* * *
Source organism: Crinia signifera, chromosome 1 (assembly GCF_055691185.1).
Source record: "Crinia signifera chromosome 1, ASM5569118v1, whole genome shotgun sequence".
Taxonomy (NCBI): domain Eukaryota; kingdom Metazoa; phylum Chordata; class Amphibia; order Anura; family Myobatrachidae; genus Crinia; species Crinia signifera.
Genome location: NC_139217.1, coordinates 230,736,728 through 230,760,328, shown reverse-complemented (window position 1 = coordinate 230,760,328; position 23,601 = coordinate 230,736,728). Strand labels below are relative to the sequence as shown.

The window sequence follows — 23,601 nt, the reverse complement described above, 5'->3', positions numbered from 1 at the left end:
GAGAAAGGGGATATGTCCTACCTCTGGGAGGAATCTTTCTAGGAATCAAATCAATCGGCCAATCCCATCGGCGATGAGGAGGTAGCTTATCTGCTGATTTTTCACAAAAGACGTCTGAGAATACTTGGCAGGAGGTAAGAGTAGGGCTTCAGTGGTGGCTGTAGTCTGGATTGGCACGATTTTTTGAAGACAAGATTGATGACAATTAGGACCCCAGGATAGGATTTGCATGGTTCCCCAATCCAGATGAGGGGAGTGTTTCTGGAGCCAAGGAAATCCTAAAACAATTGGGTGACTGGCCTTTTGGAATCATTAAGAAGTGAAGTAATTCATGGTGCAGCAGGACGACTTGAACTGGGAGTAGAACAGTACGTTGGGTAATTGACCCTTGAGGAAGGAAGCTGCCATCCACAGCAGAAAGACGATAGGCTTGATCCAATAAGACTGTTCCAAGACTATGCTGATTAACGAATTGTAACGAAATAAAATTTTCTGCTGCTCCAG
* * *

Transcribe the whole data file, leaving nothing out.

Source organism: Crinia signifera, chromosome 1 (assembly GCF_055691185.1).
Source record: "Crinia signifera chromosome 1, ASM5569118v1, whole genome shotgun sequence".
Taxonomy (NCBI): domain Eukaryota; kingdom Metazoa; phylum Chordata; class Amphibia; order Anura; family Myobatrachidae; genus Crinia; species Crinia signifera.
Genome location: NC_139217.1, coordinates 230,736,728 through 230,760,328, shown reverse-complemented (window position 1 = coordinate 230,760,328; position 23,601 = coordinate 230,736,728). Strand labels below are relative to the sequence as shown.

The window sequence follows — 23,601 nt, the reverse complement described above, 5'->3', positions numbered from 1 at the left end:
GAGAAAGGGGATATGTCCTACCTCTGGGAGGAATCTTTCTAGGAATCAAATCAATCGGCCAATCCCATCGGCGATGAGGAGGTAGCTTATCTGCTGATTTTTCACAAAAGACGTCTGAGAATACTTGGCAGGAGGTAAGAGTAGGGCTTCAGTGGTGGCTGTAGTCTGGATTGGCACGATTTTTTGAAGACAAGATTGATGACAATTAGGACCCCAGGATAGGATTTGCATGGTTCCCCAATCCAGATGAGGGGAGTGTTTCTGGAGCCAAGGAAATCCTAAAACAATTGGGTGACTGGCCTTTTGGAATCATTAAGAAGTGAAGTAATTCATGGTGCAGCAGGACGACTTGAACTGGGAGTAGAACAGTACGTTGGGTAATTGACCCTTGAGGAAGGAAGCTGCCATCCACAGCAGAAAGACGATAGGCTTGATCCAATAAGACTGTTCCAAGACTATGCTGATTAACGAATTGTAACGAAATAAAATTTTCTGCTGCTCCAG